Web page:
Last Dragon Standing
Author: G. A. Aiken
Title: Last Dragon Standing
Series: Dragonkin 4
Genre: High Fantasy
Rating: Three Petals
On the Author's Website:
I know what they see when they look at me. The charming, soft-spoken dragoness bred from the most powerful of royal bloodlines. A disguise stronger than any battle shield that allows me to keep all suitors at tail’s length. A technique that’s worked until him. Until Ragnar the Cunning, handsome barbarian warlord and warrior mage from the desolate Northlands. Unlike those who’ve come before him, he does not simply submit to my astounding charm and devastating smile. Instead, he dismisses me as vapid, useless and, to my great annoyance, rather stupid!
Yet I’ll allow no male to dismiss me. Soon he’ll learn my worth, my many skills, and the strength of my will. For this one challenges me enough to make me want to ruthlessly taunt him, tease him and, finally, when the trap is set, bring him to his knees.
When I learned Keita was the main character of this book, I became concerned. Aiken has an unfortunate habit of allowing a touch of ludicrousness into her stories and in previous books Keita was as idiotic and vapid as any of Aiken's worst characters. I had to remind myself that every story in this series is gradually improving, so Keita couldn't be too obnoxious. I am so glad I was completely proved wrong.
Aiken's best improvement in this book over the previous ones in the series are her characterizations. Keita has always acted dumb and rude to the point that her siblings and parents would be happy to toss her off a mountainside. It turns out, Keita was acting, fooling most of her siblings with the facade as she worked as a spy and assassin to keep the dragon throne safe from all harm. She completely snowed Ragnar with her act. One of the most interesting parts of the book to read was his eventual realization that Keita is much more than what she appears. That slow build allowed for a real romance to grow between them as Ragnar becomes willing to accept that Keita has much more depth to her and Keita realizes that Ragnar is intelligent enough to have figured out her game.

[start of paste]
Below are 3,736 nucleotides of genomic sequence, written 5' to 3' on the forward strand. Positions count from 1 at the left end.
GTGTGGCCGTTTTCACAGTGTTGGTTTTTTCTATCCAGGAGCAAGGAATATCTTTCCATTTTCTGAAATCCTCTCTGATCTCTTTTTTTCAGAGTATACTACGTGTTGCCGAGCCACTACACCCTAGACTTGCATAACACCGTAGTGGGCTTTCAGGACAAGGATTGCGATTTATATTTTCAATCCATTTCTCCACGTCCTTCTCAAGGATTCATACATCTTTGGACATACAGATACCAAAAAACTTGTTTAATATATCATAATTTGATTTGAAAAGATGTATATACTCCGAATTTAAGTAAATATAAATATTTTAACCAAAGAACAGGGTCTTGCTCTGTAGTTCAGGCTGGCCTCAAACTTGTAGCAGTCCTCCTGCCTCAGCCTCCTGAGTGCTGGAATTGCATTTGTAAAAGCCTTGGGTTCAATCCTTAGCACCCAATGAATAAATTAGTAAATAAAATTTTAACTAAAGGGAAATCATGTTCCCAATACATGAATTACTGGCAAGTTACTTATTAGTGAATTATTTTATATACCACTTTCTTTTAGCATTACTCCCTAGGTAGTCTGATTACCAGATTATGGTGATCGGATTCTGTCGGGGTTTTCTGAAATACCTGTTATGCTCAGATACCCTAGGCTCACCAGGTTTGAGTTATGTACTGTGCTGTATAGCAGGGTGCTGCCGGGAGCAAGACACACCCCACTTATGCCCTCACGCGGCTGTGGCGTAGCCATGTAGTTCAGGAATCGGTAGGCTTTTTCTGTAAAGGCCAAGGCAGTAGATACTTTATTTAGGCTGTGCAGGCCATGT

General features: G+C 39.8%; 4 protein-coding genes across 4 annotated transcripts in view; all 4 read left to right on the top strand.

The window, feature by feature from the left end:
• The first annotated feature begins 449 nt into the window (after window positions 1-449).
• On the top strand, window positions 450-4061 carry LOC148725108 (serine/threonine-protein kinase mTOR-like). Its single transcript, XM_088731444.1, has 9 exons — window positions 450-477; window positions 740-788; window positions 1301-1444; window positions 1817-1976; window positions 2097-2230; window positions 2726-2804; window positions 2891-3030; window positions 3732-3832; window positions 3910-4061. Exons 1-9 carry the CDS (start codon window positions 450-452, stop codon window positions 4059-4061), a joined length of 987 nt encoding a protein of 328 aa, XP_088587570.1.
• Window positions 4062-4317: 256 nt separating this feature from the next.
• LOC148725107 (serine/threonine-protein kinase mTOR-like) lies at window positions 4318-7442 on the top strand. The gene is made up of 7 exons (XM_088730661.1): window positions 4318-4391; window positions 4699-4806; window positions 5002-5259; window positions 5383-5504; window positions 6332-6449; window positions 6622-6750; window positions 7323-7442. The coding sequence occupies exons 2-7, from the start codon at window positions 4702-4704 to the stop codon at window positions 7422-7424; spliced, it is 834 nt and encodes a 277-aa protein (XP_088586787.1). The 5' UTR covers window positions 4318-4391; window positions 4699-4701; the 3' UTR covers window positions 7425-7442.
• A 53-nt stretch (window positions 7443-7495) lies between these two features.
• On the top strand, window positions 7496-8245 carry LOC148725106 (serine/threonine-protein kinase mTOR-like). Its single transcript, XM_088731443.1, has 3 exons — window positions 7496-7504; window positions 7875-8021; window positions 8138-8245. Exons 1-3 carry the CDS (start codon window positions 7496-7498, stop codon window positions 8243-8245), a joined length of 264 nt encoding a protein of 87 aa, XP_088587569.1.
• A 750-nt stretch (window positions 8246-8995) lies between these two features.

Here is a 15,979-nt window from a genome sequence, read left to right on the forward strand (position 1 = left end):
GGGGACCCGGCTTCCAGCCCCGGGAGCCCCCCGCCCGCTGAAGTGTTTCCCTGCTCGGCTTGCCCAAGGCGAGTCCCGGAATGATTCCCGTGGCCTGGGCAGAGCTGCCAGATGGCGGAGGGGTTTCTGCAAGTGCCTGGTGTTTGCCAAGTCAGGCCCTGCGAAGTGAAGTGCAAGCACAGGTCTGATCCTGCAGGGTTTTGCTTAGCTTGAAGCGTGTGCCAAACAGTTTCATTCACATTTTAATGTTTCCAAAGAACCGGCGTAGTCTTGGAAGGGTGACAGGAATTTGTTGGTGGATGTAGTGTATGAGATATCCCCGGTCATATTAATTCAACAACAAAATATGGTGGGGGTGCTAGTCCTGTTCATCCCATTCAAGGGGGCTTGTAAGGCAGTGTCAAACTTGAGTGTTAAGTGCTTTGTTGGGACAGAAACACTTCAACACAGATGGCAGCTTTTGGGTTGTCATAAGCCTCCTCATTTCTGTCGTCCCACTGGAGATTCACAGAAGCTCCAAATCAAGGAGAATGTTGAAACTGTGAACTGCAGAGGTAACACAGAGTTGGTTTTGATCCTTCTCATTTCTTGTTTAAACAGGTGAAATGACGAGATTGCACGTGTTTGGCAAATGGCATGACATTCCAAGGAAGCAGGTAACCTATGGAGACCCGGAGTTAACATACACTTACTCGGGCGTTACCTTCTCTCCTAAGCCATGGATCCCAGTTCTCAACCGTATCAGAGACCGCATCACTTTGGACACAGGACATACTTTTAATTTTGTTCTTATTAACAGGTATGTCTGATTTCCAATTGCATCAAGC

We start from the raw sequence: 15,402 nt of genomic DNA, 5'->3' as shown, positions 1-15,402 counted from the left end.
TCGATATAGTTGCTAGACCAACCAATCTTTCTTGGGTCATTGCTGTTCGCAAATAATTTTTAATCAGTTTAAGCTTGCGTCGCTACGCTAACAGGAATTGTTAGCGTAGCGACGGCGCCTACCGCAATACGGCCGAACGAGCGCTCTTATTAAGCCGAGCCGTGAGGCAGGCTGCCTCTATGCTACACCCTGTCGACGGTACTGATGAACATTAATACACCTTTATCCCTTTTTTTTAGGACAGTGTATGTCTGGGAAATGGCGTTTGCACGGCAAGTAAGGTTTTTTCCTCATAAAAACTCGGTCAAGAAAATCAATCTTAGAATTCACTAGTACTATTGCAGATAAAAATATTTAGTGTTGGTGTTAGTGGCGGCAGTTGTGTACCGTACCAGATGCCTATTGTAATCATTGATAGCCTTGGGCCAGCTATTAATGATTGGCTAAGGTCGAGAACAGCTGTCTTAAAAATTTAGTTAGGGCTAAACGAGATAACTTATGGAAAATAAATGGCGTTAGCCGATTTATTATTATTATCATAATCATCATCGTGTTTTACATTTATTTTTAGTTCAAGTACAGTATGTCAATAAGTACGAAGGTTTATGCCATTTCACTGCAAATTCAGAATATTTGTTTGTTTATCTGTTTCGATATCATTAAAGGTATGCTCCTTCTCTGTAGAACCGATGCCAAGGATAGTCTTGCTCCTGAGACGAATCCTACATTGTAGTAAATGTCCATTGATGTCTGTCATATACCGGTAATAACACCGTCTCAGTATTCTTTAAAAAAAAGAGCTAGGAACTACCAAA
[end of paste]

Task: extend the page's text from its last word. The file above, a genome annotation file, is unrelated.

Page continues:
Unfortunately, my biggest disappointment in this book was all of the plot outside of the romance. Multiple characters are having foreshadowing dreams of a fearsome army coming to kidnap Annwyl's children and much of the book is spent preparing for them, yet when they arrive (spoiler alert!) there's a brief and bloody battle and then the enemy pledges their undying loyalty to Annwyl. It was unbelievably anticlimactic. The rest of the buildup to a great war the Iron dragons are preparing to wage against the Fire dragons was pushed to the next book in the series, leaving no conclusion to the overall plot in this book. Without the romance to give this book some structure and closure, I don't think I would have enjoyed this story at all.
I am looking forward to reading the next book in this series, so look for that review soon.
I still recommend the entire series and as it has to be read in order I suggest you read Dragon Actually first. This book showed off Aiken's skill with crafting her characters, but fell a little short on plot. I'm looking forward to reading the next book soon.
Maggie reviews paranormal and fantasy novels and novellas. She also interviews authors and hosts giveaways.